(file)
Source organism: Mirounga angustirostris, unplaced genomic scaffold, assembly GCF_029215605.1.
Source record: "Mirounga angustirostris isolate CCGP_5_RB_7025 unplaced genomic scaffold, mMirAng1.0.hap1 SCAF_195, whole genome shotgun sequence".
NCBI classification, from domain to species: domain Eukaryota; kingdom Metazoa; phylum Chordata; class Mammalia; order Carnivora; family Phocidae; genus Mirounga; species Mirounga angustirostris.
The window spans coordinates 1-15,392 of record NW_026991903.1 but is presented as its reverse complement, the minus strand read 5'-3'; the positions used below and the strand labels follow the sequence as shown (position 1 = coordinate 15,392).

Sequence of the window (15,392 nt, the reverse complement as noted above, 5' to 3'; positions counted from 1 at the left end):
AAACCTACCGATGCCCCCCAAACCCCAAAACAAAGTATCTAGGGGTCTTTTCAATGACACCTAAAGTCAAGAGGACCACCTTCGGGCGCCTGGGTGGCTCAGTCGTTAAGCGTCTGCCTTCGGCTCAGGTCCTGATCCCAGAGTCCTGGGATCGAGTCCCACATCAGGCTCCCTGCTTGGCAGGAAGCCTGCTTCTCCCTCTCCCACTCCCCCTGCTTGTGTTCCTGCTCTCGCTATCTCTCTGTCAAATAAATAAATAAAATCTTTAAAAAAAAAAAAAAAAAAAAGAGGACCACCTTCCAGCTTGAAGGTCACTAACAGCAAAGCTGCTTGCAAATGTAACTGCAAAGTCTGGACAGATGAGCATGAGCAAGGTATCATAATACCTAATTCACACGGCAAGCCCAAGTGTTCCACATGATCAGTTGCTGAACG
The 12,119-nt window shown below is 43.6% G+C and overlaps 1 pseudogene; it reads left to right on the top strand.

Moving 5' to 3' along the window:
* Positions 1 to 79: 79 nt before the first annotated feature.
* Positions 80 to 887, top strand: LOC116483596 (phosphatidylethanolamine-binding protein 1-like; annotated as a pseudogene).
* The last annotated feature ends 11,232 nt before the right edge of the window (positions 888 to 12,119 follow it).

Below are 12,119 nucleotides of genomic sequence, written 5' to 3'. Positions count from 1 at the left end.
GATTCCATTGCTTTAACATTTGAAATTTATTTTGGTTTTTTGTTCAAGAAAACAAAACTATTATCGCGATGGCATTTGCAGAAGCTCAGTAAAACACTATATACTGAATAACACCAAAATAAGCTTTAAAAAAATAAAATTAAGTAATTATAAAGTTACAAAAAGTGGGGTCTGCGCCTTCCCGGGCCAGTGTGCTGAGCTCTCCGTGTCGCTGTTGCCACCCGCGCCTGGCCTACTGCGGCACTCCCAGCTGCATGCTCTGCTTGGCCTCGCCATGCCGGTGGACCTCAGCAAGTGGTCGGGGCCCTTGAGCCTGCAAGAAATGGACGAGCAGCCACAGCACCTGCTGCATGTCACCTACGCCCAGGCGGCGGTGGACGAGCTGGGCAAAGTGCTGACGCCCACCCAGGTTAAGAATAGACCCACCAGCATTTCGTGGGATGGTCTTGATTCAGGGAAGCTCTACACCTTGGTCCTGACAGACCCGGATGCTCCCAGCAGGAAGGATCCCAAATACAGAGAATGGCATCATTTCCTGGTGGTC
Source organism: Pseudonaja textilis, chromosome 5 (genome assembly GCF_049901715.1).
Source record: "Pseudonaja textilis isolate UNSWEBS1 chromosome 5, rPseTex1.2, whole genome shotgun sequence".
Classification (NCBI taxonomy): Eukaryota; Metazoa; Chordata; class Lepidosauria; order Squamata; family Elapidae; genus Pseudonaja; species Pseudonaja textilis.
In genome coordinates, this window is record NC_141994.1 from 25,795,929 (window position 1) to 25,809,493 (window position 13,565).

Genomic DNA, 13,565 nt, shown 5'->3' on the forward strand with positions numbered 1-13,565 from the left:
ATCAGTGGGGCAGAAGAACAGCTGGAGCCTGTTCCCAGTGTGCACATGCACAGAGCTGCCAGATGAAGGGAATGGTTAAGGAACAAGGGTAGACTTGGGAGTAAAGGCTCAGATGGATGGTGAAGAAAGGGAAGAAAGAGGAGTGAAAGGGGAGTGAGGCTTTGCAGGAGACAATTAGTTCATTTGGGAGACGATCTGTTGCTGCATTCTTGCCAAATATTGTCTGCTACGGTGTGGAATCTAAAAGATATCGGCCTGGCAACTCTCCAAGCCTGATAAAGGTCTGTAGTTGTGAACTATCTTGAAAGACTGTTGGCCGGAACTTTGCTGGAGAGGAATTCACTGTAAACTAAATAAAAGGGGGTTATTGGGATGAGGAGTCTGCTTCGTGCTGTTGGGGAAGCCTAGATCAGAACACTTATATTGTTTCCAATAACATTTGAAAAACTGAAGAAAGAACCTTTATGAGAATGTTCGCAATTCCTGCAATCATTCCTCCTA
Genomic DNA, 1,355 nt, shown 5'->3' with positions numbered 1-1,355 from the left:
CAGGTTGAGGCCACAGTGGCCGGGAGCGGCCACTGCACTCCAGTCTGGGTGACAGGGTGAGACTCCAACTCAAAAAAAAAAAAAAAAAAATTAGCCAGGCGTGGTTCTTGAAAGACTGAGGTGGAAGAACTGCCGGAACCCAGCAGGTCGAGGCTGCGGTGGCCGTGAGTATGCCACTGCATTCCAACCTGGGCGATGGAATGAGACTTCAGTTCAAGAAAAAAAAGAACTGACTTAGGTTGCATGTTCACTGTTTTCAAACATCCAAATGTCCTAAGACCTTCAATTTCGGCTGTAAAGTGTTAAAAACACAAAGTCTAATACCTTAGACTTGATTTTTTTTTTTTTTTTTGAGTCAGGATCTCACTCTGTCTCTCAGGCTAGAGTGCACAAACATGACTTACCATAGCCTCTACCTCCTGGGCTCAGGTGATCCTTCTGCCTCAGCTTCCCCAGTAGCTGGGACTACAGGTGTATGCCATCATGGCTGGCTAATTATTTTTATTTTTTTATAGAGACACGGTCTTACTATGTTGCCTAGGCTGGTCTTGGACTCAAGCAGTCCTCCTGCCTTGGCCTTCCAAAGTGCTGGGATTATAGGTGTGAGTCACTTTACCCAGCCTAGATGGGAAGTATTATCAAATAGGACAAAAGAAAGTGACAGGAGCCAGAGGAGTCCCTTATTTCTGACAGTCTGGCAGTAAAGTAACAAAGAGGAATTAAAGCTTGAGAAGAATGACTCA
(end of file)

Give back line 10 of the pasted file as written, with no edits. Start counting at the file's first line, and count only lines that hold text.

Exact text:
* Positions 80 to 887, top strand: LOC116483596 (phosphatidylethanolamine-binding protein 1-like; annotated as a pseudogene).